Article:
WASHINGTON - In a closely watched case pitting gay rights against religious freedom, the U.S. Supreme Court on Monday narrowly ruled in favor of a Colorado baker who refused on religious grounds to make a wedding cake for a same-sex couple six years ago.
The justices voted 7-2 that the Colorado Civil Rights Commission violated the rights of baker Jack Phillips under the First Amendment’s clause on the free exercise of religion when it ordered him to provide cakes for same sex couples, despite his religious objection to gay marriage.
?2012 Colorado case
Though a victory for Phillips, the ruling was notably narrow, with justices leaving aside the larger constitutional question of whether private businesses can refuse service to gay people, as a number have in recent years.
“The court wrote about the narrowest opinion it could write and still come up on the side of the baker,” said Susan Bloch, a constitutional law professor at the Georgetown Law Center. “Because it wrote a very narrow opinion and tried to decide the case as narrowly as possible, I don’t think it sets as important a precedent as some people feared it might.”
The case dates back to 2012, when Charlie Craig and David Mullins went to Masterpiece Cakeshop in Lakewood, Colorado, to order a custom cake for their wedding.
Phillips, a devout Christian, declined, saying doing so would amount to participating in a religious ceremony antithetical to his religious beliefs.
The couple complained to the Colorado Civil Rights Commission and later sued Phillips. The commission and state courts found that Phillips had violated Colorado’s anti-discrimination laws. Colorado is one of 22 states that prohibit discrimination on the basis of sexual orientation.
Phillips appealed the decision to the Supreme Court, arguing that the state’s anti-discrimination law violated his religious liberty and freedom of expression, both protected by the U.S. Constitution’s First Amendment.
?Kennedy wrote for the majority
Justice Anthony Kennedy, who has authored some of the court’s key gay rights rulings in recent years, including a landmark 2015 decision legalizing gay marriage, delivered the majority opinion, writing that the Colorado commission “showed elements of a clear and impermissible hostility toward the sincere religious beliefs motivating (Phillips’) objection” to designing a cake for the gay couple.
But Kennedy, a centrist justice who often casts the deciding vote in an ideologically split court, stated in his majority opinion that the ruling was limited to Masterpiece, leaving open the possibility that future similar cases could be decided differently.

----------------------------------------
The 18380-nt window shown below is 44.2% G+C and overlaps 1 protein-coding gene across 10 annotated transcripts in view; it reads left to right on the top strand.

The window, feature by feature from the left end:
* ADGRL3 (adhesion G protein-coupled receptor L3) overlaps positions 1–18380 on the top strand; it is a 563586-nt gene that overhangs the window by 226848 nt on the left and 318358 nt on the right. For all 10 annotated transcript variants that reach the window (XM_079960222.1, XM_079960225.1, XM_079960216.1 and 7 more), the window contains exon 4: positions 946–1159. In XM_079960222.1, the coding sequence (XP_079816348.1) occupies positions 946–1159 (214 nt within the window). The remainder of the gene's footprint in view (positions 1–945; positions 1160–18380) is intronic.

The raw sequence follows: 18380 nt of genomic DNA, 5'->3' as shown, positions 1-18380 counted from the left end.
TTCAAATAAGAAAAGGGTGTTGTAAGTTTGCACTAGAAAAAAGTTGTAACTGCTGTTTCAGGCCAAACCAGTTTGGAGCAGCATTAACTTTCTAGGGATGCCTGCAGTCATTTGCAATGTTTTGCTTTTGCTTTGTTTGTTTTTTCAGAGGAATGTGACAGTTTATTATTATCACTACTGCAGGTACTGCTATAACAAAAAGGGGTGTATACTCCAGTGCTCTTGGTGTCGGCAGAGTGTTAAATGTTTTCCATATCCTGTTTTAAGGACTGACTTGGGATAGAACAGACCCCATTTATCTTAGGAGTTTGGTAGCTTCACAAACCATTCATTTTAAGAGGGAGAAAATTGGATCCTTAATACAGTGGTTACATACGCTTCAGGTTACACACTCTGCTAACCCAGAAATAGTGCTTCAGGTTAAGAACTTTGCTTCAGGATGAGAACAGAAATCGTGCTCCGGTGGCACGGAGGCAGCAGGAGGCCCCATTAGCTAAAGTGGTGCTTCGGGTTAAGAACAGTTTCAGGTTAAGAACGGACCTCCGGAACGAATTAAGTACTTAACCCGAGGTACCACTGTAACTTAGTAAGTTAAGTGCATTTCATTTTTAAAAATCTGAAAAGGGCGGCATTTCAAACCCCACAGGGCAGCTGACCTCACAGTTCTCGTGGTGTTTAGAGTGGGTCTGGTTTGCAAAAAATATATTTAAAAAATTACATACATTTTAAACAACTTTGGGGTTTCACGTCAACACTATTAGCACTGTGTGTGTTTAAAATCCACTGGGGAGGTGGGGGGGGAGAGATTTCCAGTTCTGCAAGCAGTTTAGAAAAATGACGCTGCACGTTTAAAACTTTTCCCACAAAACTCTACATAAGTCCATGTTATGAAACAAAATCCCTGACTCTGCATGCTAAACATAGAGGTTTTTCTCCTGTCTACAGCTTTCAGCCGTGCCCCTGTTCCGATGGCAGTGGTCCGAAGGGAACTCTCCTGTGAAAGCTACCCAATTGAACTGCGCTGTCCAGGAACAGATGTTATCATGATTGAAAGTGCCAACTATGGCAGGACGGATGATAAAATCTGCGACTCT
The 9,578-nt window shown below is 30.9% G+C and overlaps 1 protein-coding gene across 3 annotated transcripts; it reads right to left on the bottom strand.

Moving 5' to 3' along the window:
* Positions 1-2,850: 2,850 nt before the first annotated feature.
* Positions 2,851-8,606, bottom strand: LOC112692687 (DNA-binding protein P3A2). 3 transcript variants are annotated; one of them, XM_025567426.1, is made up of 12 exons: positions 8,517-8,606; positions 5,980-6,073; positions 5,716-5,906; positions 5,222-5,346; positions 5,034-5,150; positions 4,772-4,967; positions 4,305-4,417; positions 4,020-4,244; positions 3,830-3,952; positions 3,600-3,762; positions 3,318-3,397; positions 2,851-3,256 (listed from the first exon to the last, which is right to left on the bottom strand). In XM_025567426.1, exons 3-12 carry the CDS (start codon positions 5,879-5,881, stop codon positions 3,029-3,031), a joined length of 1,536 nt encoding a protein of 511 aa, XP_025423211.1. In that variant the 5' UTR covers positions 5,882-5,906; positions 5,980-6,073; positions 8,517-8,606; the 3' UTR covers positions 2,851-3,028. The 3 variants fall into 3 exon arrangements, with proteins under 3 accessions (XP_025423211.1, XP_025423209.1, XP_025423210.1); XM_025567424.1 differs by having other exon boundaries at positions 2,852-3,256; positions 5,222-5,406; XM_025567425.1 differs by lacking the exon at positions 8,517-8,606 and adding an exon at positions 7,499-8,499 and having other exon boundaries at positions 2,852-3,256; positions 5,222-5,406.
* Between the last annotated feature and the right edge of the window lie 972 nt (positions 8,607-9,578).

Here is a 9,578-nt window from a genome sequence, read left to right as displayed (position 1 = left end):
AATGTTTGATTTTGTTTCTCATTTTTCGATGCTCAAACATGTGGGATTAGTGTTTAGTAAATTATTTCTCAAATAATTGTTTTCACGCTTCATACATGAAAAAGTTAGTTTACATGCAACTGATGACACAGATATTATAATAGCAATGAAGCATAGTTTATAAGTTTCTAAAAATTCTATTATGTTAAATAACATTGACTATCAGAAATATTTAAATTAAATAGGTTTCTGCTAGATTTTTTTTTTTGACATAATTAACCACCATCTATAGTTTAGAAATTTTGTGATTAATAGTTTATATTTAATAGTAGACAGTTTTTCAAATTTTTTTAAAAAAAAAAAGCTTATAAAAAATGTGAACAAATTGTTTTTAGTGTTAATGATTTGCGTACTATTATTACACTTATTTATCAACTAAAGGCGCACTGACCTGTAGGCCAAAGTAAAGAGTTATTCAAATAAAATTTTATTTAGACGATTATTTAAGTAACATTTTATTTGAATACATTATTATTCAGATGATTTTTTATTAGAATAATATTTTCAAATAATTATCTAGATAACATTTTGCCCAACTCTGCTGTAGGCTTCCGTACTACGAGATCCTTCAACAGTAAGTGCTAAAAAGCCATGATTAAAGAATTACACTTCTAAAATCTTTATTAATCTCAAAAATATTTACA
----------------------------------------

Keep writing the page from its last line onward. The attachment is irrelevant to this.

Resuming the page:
“The outcome of cases like this in other circumstances must await further elaboration in the courts, all in the context of recognizing that these disputes must be resolved with tolerance, without undue disrespect to sincere religious beliefs, and without subjecting gay persons to indignities when they seek goods and services in an open market,” he wrote.
While the court did not weigh in on Phillips’ free speech argument, it ruled that anti-discrimination laws, while necessary to protect the rights of gay people, “must be applied in a manner that is neutral toward religion.”
Phillips applauded the decision.
“The Supreme Court affirmed that the government must respect my religious beliefs about marriage,” he wrote in an opinion piece published in USA Today newspaper.
Kristen Waggoner of Alliance Defending Freedom, a conservative Christian group that represented Phillips, said the court was right to “condemn” Colorado’s antagonism “toward Jack’s religious beliefs about marriage.”
“Tolerance and respect for good-faith differences of opinion are essential in a society like ours,” she said.
Attorney General Jeff Sessions also welcomed the ruling.
“In this case and others, the Department of Justice will continue to vigorously defend the free speech and religious freedom First Amendment rights of all Americans,” Sessions said in a statement.
Last year, the Justice Department submitted an amicus brief in support of Phillips, drawing the ire of LGBTQ civil rights advocates.
While some civil rights advocates denounced the decision as an attack on equality, the American Civil Liberties Union, which argued the case on behalf of the couple, said the high court’s narrow ruling meant LGBTQ rights would remain protected.
“The court did not accept arguments that would have turned back the clock on equality by making our basic civil rights protections unenforceable, but reversed this case based on concerns specific to the facts here,” the ACLU said in a statement.